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Tuesday, December 6, 2011

Christmas pictures tips

Everyone wants the perfect holiday pictures, but not everyone knows how to achieve this. I want to make things easier on you guys & give you some tips that may help.

1. Get in close--Many cameras have a macro setting (it's usually the one that looks like a flower like this). Use it to get great close-up pictures of ornaments, gifts, food, etc. It's not a good setting to use for photographing people, so use it only when you need to & remember to change the settings when photographing something else.

2. Choose a different angle--Everyone's seen the Christmas tree from straight-on. Everyone knows what the food looks like looking down on it. Position yourself differently. Take a picture of the Christmas tree from the floor looking up. Get down on the same level as kids to photograph them opening their presents. Have you ever seen a photographer capture kids standing straight up? Usually they lower themselves so they are right in front of the kid.

3. Get some candids--My mom is the worst offender when it comes to this! (Sorry Mom!) She tries to make everyone pose as she wants & those are the only pictures she takes. Part of the fun of Christmas is the laughter & traditions that make it worth getting together every year. Your cousins always sing a carol? Take a picture. Your grandma always plays "see food" with the grandkids? Take a picture. Uncle Bob always drinks a little too much eggnog & puts on those silly reindeer antlers? Take a picture. That's what you will want to see later on. Sure, take some posed ones, but don't rule out the candids.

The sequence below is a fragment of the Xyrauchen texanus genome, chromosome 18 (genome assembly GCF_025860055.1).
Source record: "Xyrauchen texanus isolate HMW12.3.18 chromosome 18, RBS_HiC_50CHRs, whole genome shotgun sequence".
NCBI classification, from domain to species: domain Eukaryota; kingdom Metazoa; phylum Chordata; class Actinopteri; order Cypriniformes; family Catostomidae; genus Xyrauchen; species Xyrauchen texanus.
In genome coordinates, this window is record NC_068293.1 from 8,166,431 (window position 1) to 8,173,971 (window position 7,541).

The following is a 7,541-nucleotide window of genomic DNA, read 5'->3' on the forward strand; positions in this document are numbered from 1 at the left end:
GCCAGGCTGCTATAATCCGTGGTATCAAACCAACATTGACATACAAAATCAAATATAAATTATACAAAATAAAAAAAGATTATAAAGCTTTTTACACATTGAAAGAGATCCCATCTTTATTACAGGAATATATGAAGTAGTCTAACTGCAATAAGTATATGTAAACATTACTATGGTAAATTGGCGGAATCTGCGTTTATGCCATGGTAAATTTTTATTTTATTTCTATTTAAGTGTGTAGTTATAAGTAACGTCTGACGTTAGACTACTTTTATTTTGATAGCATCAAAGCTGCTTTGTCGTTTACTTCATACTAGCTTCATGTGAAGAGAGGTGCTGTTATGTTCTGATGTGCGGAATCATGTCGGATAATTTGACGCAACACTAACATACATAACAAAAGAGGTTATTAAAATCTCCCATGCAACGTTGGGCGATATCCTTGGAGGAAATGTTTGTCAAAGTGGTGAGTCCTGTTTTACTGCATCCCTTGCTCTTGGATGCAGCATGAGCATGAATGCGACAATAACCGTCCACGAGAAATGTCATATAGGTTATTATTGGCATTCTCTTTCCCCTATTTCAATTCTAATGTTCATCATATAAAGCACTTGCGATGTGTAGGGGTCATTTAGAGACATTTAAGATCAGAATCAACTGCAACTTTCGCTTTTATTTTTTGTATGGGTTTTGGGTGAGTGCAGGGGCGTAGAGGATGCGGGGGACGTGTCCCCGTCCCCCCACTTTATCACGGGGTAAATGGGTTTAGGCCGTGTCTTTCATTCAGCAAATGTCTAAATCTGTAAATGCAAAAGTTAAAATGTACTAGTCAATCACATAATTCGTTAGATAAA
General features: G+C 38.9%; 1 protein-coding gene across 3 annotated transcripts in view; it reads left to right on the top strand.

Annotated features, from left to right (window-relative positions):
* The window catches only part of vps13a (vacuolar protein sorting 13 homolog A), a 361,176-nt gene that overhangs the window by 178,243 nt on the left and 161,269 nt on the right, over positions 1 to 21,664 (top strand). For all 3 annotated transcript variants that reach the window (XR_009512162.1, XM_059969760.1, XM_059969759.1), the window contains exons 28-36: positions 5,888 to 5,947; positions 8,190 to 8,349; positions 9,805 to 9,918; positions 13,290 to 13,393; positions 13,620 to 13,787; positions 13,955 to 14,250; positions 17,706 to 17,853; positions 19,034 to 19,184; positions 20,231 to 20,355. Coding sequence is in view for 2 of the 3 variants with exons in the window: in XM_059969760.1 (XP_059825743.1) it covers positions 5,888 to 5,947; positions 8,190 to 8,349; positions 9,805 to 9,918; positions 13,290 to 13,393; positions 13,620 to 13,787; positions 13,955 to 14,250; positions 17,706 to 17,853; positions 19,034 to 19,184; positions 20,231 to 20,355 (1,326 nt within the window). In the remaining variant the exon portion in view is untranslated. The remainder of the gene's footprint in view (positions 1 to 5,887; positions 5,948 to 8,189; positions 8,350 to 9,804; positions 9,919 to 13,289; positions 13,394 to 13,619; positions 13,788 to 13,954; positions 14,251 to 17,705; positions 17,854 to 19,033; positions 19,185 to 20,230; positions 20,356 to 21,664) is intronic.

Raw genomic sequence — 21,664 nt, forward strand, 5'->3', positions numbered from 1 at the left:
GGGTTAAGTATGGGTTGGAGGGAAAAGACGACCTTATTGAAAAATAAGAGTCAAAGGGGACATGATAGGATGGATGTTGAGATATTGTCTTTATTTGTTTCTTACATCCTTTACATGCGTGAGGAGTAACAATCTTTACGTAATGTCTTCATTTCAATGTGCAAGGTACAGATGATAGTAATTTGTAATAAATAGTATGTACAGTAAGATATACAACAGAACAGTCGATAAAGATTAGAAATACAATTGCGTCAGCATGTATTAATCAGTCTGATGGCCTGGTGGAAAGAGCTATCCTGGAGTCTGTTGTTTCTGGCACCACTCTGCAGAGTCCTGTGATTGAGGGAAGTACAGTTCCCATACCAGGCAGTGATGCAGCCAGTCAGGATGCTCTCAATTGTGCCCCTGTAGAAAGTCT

4. Those darned Christmas lights--I don't know many things people complain about more than not being able to get a "good" shot of Christmas lights. Here's one big tip: Use a tripod!! I can't tell you how important this is! If you don't, the picture will turn out blurry. Most point-and-shoots (P&S) today have a setting for nighttime or fireworks. (For my P&S, they're under "SCN", then I can select which one. If you can't find it, look at your owner's manual.) Set your camera on a tripod, choose which setting you want, set the timer for at least 10 seconds (if possible), and press the shutter. Setting the timer will help the camera stabilize on the tripod before the camera goes off & your picture won't be blurry.

Hope that helps! I hope you all have a very merry Christmas!


  1. I always wondered what that little flower thingy was for - I am too ADD to actually read the manual. Love the posts!